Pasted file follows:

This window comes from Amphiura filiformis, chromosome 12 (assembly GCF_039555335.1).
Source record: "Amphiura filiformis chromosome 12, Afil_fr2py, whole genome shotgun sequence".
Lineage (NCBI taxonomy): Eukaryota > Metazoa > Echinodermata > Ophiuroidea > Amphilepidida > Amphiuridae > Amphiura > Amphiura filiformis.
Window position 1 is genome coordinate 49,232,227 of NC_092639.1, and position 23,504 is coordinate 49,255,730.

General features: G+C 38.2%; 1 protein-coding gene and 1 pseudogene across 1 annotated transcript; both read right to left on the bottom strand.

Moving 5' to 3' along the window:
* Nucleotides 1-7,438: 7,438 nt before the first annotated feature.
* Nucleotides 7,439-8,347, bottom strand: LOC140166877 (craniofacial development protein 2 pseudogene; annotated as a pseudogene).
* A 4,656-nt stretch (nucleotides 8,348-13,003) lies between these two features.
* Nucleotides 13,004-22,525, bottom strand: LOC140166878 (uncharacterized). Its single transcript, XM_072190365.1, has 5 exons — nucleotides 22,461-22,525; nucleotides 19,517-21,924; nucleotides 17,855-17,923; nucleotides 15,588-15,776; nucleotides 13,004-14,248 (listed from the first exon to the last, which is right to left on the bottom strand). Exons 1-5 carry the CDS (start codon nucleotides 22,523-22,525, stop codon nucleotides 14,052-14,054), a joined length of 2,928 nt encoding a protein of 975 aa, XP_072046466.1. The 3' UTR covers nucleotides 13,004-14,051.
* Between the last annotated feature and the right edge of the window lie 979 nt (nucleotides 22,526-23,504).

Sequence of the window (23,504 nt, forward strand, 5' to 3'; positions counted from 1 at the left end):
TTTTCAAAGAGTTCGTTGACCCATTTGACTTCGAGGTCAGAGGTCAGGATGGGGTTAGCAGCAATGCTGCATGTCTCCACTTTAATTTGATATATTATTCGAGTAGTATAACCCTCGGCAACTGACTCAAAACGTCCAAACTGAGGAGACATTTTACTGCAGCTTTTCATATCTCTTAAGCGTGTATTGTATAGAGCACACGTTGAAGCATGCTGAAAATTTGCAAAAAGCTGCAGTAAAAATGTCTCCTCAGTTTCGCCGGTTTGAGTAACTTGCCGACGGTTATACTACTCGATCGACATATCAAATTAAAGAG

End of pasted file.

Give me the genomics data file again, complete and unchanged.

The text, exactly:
This window comes from Amphiura filiformis, chromosome 12 (assembly GCF_039555335.1).
Source record: "Amphiura filiformis chromosome 12, Afil_fr2py, whole genome shotgun sequence".
Lineage (NCBI taxonomy): Eukaryota > Metazoa > Echinodermata > Ophiuroidea > Amphilepidida > Amphiuridae > Amphiura > Amphiura filiformis.
Window position 1 is genome coordinate 49,232,227 of NC_092639.1, and position 23,504 is coordinate 49,255,730.

General features: G+C 38.2%; 1 protein-coding gene and 1 pseudogene across 1 annotated transcript; both read right to left on the bottom strand.

Moving 5' to 3' along the window:
* Nucleotides 1-7,438: 7,438 nt before the first annotated feature.
* Nucleotides 7,439-8,347, bottom strand: LOC140166877 (craniofacial development protein 2 pseudogene; annotated as a pseudogene).
* A 4,656-nt stretch (nucleotides 8,348-13,003) lies between these two features.
* Nucleotides 13,004-22,525, bottom strand: LOC140166878 (uncharacterized). Its single transcript, XM_072190365.1, has 5 exons — nucleotides 22,461-22,525; nucleotides 19,517-21,924; nucleotides 17,855-17,923; nucleotides 15,588-15,776; nucleotides 13,004-14,248 (listed from the first exon to the last, which is right to left on the bottom strand). Exons 1-5 carry the CDS (start codon nucleotides 22,523-22,525, stop codon nucleotides 14,052-14,054), a joined length of 2,928 nt encoding a protein of 975 aa, XP_072046466.1. The 3' UTR covers nucleotides 13,004-14,051.
* Between the last annotated feature and the right edge of the window lie 979 nt (nucleotides 22,526-23,504).

Sequence of the window (23,504 nt, forward strand, 5' to 3'; positions counted from 1 at the left end):
TTTTCAAAGAGTTCGTTGACCCATTTGACTTCGAGGTCAGAGGTCAGGATGGGGTTAGCAGCAATGCTGCATGTCTCCACTTTAATTTGATATATTATTCGAGTAGTATAACCCTCGGCAACTGACTCAAAACGTCCAAACTGAGGAGACATTTTACTGCAGCTTTTCATATCTCTTAAGCGTGTATTGTATAGAGCACACGTTGAAGCATGCTGAAAATTTGCAAAAAGCTGCAGTAAAAATGTCTCCTCAGTTTCGCCGGTTTGAGTAACTTGCCGACGGTTATACTACTCGATCGACATATCAAATTAAAGAG